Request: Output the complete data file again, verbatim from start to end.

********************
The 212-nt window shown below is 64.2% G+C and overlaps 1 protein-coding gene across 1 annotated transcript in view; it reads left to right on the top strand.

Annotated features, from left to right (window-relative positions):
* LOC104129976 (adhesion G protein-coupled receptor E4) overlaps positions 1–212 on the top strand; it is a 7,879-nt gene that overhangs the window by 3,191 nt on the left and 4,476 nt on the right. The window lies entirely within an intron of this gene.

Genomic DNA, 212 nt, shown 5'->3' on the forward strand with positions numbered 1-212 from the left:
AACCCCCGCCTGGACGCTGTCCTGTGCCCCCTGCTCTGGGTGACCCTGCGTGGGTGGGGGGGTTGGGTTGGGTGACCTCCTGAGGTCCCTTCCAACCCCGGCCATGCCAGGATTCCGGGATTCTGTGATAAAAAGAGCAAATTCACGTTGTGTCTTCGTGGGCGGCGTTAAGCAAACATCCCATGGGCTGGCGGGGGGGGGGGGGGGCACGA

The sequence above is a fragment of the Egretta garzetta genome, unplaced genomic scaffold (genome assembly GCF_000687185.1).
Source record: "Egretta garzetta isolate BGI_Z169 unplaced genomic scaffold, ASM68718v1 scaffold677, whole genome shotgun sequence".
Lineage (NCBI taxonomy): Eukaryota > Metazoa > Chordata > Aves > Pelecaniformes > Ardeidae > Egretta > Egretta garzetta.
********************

The 212-nt window shown below is 64.2% G+C and overlaps 1 protein-coding gene across 1 annotated transcript in view; it reads left to right on the top strand.

Annotated features, from left to right (window-relative positions):
* LOC104129976 (adhesion G protein-coupled receptor E4) overlaps positions 1–212 on the top strand; it is a 7,879-nt gene that overhangs the window by 3,191 nt on the left and 4,476 nt on the right. The window lies entirely within an intron of this gene.

Genomic DNA, 212 nt, shown 5'->3' on the forward strand with positions numbered 1-212 from the left:
AACCCCCGCCTGGACGCTGTCCTGTGCCCCCTGCTCTGGGTGACCCTGCGTGGGTGGGGGGGTTGGGTTGGGTGACCTCCTGAGGTCCCTTCCAACCCCGGCCATGCCAGGATTCCGGGATTCTGTGATAAAAAGAGCAAATTCACGTTGTGTCTTCGTGGGCGGCGTTAAGCAAACATCCCATGGGCTGGCGGGGGGGGGGGGGGGCACGA

The sequence above is a fragment of the Egretta garzetta genome, unplaced genomic scaffold (genome assembly GCF_000687185.1).
Source record: "Egretta garzetta isolate BGI_Z169 unplaced genomic scaffold, ASM68718v1 scaffold677, whole genome shotgun sequence".
Lineage (NCBI taxonomy): Eukaryota > Metazoa > Chordata > Aves > Pelecaniformes > Ardeidae > Egretta > Egretta garzetta.